When mother-of-three Janet Watkins suffered her first epileptic seizure in her sleep at the age of 32, it was a terrifying experience for both her and her husband Pete.
Fit and healthy, and a part-time staff nurse, Janet had never suffered anything like it before.
“It was frightening because it was literally like a bolt out of the blue and Pete didn’t know what to do”, says Janet, from Exeter in Devon. “It began by a sudden rigidity, followed by an uncontrollable shaking of the body.”
The Charity has extended its funding to Chailey Heritage Clinical Services in Lewes, East Sussex, with a grant of almost £150,000. This means that the total support from Action Medical Research to the acclaimed facility has now exceeded half a million pounds.
When it comes to medical breakthroughs there are endless conditions which deserve such a ‘break’.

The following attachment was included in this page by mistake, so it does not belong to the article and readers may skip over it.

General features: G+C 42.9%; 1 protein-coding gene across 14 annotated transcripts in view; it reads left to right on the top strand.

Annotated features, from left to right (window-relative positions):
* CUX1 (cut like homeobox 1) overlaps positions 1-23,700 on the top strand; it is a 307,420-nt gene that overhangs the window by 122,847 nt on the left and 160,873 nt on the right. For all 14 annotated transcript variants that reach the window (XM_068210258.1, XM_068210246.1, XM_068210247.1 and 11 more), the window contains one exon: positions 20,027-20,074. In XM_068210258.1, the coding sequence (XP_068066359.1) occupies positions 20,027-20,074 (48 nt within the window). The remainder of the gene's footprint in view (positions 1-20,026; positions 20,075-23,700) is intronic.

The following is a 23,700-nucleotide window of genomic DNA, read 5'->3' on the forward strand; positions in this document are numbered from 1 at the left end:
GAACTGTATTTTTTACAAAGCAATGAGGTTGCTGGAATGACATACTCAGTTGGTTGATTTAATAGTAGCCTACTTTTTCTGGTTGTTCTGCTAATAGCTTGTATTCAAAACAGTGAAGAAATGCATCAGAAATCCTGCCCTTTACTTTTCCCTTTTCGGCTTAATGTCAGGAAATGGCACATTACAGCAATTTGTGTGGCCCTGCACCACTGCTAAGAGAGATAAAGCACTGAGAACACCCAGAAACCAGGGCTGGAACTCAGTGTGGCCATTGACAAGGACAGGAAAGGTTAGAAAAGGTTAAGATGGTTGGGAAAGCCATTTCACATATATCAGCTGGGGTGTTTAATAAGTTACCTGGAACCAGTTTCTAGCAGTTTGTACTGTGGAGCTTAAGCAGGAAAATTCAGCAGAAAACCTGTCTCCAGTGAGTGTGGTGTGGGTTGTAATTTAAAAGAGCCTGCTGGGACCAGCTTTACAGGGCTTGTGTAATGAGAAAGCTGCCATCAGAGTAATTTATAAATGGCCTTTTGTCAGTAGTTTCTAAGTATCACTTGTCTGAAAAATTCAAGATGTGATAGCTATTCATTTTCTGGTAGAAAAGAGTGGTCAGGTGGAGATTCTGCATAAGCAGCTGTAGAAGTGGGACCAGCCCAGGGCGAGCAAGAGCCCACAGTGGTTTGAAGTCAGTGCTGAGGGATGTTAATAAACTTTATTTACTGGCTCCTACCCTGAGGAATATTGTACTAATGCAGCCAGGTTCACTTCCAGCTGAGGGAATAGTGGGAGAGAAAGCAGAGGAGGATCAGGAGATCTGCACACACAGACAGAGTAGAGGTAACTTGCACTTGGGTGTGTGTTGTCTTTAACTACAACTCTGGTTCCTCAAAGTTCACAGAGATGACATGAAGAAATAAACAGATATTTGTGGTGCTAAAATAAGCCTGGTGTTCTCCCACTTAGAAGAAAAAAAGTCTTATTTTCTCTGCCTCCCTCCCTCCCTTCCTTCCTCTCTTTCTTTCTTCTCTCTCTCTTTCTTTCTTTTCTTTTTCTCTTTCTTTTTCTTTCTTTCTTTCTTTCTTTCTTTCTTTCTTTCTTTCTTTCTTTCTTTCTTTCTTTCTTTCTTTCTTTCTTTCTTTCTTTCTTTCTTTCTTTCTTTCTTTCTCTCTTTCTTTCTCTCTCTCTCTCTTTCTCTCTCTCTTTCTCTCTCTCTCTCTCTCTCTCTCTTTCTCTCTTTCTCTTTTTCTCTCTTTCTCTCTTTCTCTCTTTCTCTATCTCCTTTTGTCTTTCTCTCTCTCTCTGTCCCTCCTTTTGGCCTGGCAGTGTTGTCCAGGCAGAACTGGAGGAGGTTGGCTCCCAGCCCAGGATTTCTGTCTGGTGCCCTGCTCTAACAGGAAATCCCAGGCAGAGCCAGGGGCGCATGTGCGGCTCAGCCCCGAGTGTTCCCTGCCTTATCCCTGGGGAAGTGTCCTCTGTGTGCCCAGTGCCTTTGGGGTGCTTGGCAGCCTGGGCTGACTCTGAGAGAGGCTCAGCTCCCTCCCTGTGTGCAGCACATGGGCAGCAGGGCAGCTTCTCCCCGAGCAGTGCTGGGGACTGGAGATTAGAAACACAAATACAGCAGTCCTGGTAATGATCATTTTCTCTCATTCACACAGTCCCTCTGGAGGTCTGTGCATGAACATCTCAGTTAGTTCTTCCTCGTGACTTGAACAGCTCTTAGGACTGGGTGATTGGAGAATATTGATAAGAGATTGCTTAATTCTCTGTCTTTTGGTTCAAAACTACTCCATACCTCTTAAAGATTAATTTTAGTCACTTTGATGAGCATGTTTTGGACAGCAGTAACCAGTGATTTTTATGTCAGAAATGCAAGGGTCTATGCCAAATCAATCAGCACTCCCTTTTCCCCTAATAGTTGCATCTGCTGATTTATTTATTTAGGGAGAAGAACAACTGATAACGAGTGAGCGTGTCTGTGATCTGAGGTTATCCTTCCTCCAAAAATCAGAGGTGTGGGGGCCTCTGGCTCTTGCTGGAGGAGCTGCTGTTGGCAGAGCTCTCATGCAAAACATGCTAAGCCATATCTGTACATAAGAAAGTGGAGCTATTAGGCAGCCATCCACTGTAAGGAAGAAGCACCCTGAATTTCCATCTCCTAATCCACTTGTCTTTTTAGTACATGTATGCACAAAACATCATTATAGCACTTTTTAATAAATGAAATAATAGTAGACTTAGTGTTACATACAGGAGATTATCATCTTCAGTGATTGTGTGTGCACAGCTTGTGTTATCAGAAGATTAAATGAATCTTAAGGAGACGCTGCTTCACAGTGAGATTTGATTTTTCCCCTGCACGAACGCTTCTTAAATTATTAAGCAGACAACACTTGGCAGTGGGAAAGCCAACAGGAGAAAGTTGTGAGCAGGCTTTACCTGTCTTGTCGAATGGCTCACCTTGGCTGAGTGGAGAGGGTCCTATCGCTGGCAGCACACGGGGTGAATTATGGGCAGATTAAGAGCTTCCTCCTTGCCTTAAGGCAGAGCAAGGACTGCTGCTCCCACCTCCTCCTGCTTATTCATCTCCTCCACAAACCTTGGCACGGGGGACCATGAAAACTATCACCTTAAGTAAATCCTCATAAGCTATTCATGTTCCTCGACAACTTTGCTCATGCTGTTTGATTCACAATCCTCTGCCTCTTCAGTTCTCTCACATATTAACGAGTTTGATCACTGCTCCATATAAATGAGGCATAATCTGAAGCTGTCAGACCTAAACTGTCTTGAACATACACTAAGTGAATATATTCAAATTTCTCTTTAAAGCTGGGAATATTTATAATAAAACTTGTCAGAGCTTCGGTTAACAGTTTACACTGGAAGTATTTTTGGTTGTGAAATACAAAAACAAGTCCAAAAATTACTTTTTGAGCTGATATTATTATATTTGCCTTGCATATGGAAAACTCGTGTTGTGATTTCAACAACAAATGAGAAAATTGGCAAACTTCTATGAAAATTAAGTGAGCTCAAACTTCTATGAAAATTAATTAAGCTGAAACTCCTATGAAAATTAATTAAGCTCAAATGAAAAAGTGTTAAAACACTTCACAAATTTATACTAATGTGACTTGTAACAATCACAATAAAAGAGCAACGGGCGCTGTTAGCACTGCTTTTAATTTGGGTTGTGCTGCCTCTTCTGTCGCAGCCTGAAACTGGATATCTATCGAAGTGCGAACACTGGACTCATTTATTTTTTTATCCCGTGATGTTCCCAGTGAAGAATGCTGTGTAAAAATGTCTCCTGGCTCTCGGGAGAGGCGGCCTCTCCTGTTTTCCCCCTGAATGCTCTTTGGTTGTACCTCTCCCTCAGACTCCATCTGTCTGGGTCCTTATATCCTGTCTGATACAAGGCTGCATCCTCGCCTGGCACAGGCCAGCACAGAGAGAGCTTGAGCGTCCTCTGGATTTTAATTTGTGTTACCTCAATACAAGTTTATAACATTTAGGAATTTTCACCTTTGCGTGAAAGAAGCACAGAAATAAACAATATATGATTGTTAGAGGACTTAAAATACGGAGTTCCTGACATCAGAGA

Technology is developing at a rapid speed, and genetic research is opening up exciting pathways. But so many illnesses are still misunderstood and, quite simply, remain a hard nut to crack.
Diabetes is such a condition. There is still no clear-cut reason as to why the disease occurs, and yet the number of sufferers, especially children, is on the increase.
We’d like to say a big thank you to Bethany Lee from Whitley Bay who raised £211 for Touching Tiny Lives by taking part in the Mini Great North Run last October. Eight-year-old Bethany completed the mile-long route alongside 500 three to eight year olds and if the smile in this picture is anything to go by, thoroughly enjoyed herself. Bethany raised the fantastic amount by asking neighbours, friends and family to sponsor her. She says: “I raised this money myself for Touching Tiny Lives.